Videos by OutKick
Everyone’s favorite ugly rubber shoes with holes in them might just have a lawsuit on their hands.
Crocs teamed up with Dreamville Records this week to release limited-edition clogs and slides. The shoes come with custom “jibbitz” (the rubber charms you can stick in the holes) featuring pennants of the hometowns of each Dreamville recording artist.
But there’s one problem: These custom jibbitz look almost identical to ones actually designed by a small business called Oxford Pennant.
And Oxford took notice.
They followed up later with another very blunt message: “Let us be crystal clear: Crocs are ugly and we are going to sue them.”
Oxford Pennant is a company based in Buffalo, N.Y. and beloved by the city. They produce nostalgic felt signs spanning sports, music and pop culture. Since Oxford’s humble beginnings in 2013, they’ve boomed in popularity and have even collaborated with brands like J. Crew and The Goo Goo Dolls. NFL fans probably saw their popular work with the Buffalo Bills in 2021.
But they’ve never had an agreement with Crocs.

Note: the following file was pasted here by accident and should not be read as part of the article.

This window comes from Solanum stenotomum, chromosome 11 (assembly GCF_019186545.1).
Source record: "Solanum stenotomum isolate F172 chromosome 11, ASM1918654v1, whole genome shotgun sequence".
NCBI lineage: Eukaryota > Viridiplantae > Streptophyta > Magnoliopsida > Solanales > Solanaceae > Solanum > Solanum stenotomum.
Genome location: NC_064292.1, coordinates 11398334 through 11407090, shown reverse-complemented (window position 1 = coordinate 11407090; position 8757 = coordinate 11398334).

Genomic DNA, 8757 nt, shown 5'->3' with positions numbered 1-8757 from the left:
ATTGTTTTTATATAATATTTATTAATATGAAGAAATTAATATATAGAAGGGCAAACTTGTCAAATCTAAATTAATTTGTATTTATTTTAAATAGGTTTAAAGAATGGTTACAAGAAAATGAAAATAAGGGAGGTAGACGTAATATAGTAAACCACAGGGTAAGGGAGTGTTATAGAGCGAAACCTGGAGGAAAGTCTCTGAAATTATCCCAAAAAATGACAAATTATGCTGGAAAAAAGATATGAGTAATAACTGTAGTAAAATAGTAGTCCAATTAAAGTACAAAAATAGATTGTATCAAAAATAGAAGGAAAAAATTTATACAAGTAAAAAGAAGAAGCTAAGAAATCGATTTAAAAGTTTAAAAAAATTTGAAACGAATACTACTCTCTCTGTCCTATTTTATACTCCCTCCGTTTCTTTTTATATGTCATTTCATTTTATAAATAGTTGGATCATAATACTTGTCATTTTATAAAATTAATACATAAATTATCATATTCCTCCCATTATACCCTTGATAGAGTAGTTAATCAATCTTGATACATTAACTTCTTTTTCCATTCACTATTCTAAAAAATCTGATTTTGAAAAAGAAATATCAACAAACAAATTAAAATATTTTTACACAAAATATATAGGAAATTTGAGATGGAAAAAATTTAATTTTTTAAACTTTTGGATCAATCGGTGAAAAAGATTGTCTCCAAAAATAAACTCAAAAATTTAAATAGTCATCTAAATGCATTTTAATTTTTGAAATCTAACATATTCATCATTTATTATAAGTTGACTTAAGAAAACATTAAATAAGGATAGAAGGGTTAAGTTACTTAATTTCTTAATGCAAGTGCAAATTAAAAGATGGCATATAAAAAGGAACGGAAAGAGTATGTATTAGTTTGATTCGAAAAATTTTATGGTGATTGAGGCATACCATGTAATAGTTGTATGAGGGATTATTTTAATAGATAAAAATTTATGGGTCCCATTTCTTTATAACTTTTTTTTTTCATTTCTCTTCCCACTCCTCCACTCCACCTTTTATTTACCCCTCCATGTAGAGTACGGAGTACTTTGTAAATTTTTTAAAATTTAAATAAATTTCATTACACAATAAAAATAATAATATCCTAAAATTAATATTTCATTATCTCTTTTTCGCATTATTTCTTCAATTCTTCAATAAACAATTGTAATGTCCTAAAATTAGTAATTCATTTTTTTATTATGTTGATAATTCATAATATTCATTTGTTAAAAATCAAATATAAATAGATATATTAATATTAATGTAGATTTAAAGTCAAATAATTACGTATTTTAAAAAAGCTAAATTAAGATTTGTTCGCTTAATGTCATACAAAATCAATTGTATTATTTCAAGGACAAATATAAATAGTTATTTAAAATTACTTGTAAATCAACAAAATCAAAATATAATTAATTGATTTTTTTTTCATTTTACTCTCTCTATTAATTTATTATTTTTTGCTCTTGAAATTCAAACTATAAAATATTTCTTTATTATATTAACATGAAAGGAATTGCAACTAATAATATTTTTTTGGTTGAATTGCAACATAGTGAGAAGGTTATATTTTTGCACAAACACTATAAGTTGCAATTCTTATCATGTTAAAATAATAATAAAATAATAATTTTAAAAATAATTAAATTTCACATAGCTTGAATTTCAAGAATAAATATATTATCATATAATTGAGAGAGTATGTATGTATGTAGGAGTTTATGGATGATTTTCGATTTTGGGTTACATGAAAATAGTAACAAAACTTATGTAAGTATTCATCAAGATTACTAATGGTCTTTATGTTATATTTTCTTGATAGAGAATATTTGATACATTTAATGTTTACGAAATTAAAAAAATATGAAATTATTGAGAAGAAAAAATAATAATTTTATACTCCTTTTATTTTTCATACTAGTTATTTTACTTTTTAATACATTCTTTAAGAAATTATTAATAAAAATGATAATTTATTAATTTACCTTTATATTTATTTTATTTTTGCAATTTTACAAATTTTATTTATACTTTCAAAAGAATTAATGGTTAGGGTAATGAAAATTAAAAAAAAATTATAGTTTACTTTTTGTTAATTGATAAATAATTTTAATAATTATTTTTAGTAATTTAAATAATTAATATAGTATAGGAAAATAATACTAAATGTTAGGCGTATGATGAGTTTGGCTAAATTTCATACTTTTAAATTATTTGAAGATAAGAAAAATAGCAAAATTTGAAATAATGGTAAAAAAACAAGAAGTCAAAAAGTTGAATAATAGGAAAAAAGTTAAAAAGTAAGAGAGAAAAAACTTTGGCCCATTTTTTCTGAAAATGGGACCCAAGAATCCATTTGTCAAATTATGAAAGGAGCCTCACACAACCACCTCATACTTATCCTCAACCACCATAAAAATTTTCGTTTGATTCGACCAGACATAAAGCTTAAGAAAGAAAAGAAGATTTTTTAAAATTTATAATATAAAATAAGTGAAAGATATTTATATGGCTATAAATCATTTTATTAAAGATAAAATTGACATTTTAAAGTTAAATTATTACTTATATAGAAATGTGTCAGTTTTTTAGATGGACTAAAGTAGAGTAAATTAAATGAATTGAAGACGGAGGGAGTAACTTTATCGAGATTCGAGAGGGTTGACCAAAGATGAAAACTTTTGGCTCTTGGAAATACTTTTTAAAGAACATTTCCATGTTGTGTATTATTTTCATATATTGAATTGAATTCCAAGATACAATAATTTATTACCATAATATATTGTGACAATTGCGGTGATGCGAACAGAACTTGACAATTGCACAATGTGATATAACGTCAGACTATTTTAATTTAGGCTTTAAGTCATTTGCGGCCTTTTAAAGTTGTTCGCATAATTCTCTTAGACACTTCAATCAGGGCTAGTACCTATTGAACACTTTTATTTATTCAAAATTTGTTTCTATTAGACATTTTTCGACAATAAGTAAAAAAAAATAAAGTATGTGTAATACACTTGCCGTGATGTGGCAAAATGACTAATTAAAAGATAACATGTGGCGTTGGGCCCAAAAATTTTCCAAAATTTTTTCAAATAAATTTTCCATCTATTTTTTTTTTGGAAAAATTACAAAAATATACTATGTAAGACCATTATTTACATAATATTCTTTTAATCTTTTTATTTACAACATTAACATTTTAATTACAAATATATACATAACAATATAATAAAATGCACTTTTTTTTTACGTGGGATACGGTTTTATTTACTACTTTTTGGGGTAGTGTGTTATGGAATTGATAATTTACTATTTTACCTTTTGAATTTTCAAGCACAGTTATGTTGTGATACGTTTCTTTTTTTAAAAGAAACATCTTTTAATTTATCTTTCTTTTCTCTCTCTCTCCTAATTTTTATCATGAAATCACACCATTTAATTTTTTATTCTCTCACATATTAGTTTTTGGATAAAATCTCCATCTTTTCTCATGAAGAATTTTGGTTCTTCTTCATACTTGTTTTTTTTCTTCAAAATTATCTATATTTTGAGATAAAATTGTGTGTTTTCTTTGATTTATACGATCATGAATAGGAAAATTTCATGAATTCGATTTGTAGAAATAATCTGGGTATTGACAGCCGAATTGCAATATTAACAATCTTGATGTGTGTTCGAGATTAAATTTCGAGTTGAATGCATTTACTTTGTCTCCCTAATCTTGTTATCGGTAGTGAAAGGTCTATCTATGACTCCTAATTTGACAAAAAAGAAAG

Crocs’ newest designs look blatantly similar to Oxford Pennant
OutKick spoke with Oxford co-founder Dave Horesh, who says he’s sending a cease and desist to the footwear giant.
“I’m a small business. We have under 50 employees,” Horesh said. “I just do not appreciate, you know, billion dollar companies, farming ideas that we’ve had to make money off of. It’s unacceptable to me.”
And unfortunately for Oxford, the money has already started rolling in for Crocs and Dreamville. The companies released the product Thursday and are selling them both through their official websites and Amazon Fashion.
“I would have preferred that it never made its way in the market in the first place,” Horesh said. “But there are, I presume, tens of thousands of ugly shoes on people’s feet already with our intellectual property on them.”
Horesh called the designs a “massive, massive failure” on Crocs’ part.
“Some people have been like, ‘Oh, you should, you should call Crocs and see if they want to collaborate with you,'” Horesh said. “That ship has sailed.”
Upon receiving the cease and desist, Horesh said he expects Crocs to pay Oxford a licensing fee for the product that’s been sold.
“Laws exist to be able to protect intellectual property because it’s what helps propel small business forward,” Horesh said. “So my hope is that they are good faith actors, and they help us resolve this quickly so that this doesn’t drag on and become a bigger problem than it already is.”
OutKick reached out to Crocs for comment, but we have not yet received a response.